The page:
Highlights from United Water’s Environmental Health and Safety Conference

Every year at United Water, we host an “Environmental Health and Safety Conference (EHS),” which is attended by many of our employees and prominent leaders as featured speakers. This year’s EHS Conference was hosted by Brent Fewell, Senior Vice President of Environment, Health and Safety, in Washington D.C. We were honored to have several guest speakers, including Peter Grevatt, Ph.D, director of the U.S. EPA Office of Ground Water and Drinking Water; Richard E. Fairfax, CIH, deputy assistant secretary of labor for Occupational Safety and Health, and Jonathan Neubauer, EHS manager for EnPro, two time winner of “America’s Safest Company” award. This year, key topics and discussion points for the conference included EHS priorities for 2013, leveraging greater employee engagement and refining our tools to accelerate improvements in safety and environmental performance. Much of the offsite focus was on deploying best practices across the company, including the use of e-CCRs. During the conference, Peter Gravatt emphasized to United Water managers EPA’s CCR policy change, which allows public water providers to use electronic transmission of CCRs. He further discussed how important it is for the public to have access to drinking water quality information 365 days a year. United Water customers who do not have computer access or do not wish to receive electronic version of the report, paper copies of CCRs will remain a viable source of water quality information. Richard Fairfax shared with the participants OSHA’s enforcement priorities and promoted the Agency’s voluntary protection program as a way to help improve the safety of...

Water Compliance and Why it’s Important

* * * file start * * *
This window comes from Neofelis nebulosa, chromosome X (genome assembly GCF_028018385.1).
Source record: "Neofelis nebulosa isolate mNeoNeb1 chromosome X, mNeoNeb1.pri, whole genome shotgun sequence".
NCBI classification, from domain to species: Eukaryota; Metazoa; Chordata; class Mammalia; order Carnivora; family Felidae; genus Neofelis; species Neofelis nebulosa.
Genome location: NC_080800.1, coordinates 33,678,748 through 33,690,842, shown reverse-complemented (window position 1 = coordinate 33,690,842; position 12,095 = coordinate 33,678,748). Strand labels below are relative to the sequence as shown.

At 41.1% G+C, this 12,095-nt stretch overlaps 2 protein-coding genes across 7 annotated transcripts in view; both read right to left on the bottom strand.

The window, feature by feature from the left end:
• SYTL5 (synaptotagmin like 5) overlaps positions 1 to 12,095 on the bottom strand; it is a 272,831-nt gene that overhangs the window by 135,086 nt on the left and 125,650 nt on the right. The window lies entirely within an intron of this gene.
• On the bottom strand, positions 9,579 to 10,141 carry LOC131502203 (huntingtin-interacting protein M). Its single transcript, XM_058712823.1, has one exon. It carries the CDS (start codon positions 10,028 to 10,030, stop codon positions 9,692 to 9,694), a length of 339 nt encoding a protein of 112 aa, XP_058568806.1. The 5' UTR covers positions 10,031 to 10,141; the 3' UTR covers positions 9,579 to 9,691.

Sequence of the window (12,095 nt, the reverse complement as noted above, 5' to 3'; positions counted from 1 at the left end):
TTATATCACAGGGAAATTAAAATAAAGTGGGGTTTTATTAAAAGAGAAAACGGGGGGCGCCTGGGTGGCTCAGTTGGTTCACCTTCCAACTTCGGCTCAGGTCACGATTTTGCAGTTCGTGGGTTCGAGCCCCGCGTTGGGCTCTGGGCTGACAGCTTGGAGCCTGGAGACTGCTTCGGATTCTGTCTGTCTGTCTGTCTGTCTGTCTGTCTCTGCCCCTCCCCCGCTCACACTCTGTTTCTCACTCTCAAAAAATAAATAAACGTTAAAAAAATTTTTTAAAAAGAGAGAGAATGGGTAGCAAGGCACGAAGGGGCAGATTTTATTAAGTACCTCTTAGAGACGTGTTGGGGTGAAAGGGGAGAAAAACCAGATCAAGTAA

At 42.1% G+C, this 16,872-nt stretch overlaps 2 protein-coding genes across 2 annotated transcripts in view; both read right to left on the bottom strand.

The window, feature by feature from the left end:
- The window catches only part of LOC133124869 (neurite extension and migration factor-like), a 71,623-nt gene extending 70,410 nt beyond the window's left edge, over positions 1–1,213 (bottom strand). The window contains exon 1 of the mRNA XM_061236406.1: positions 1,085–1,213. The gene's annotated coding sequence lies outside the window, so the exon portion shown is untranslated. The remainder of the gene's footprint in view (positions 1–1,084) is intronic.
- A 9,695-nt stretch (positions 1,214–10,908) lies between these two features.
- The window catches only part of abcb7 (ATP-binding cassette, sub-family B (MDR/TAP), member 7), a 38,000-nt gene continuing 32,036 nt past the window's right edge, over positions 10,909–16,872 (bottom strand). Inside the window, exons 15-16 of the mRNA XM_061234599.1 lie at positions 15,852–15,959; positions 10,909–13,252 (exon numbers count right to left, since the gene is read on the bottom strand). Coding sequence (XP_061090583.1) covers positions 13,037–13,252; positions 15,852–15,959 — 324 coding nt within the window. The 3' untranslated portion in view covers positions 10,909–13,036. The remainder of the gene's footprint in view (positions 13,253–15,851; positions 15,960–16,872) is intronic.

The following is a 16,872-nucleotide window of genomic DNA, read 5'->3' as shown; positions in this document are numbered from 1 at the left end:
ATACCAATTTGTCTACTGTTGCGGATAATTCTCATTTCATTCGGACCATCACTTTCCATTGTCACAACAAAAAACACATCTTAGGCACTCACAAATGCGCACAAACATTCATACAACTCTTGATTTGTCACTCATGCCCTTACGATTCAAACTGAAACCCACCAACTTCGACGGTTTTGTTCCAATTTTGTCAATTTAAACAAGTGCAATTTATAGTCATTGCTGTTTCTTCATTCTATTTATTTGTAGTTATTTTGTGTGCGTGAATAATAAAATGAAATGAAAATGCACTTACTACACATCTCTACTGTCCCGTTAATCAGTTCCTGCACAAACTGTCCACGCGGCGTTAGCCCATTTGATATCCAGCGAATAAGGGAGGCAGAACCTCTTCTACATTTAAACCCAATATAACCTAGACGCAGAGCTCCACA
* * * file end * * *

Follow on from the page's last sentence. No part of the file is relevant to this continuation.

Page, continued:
Drinking water systems are critical to public health, economy and have a huge impact on our quality of life. Americans all across the country depend on their water systems for safe and clean water. To make sure that the water we drink and use is safe and clean, the United States Environmental Protection Agency (USEPA) has established national safety standards for drinking water. These regulations are regularly updated as new scientific and health related information becomes available. The safety of water is determined by levels of certain chemicals or microorganisms present in drinking water. The Maximum Contaminant Level (MCL) and Action Level (AL) are the health standards established by the USEPA that all public water systems should adhere to. The MCL or AL is the highest level of a contaminant that is allowed in drinking water. Between 1976 and 2002, EPA established 14 major rules in accordance with the Safe Drinking Water Act (SDWA). These rules have resulted in the regulation of 90 contaminants. Each regulation addresses one of two major categories of risk: microbial contaminants, or chemical/radiological contaminants. Most of these EPA regulations set a maximum contaminant level or required treatment technique for a contaminants that water suppliers need to adhere to along with ongoing contaminants monitoring and reporting requirements. You can learn more about water compliance and EPA guidelines here. While the USEPA and state governments set and enforce drinking water standards, at United Water we believe that it’s our direct responsibility to ensure that the drinking water we provide always meets or exceeds all state and federal health standards. With a history of almost...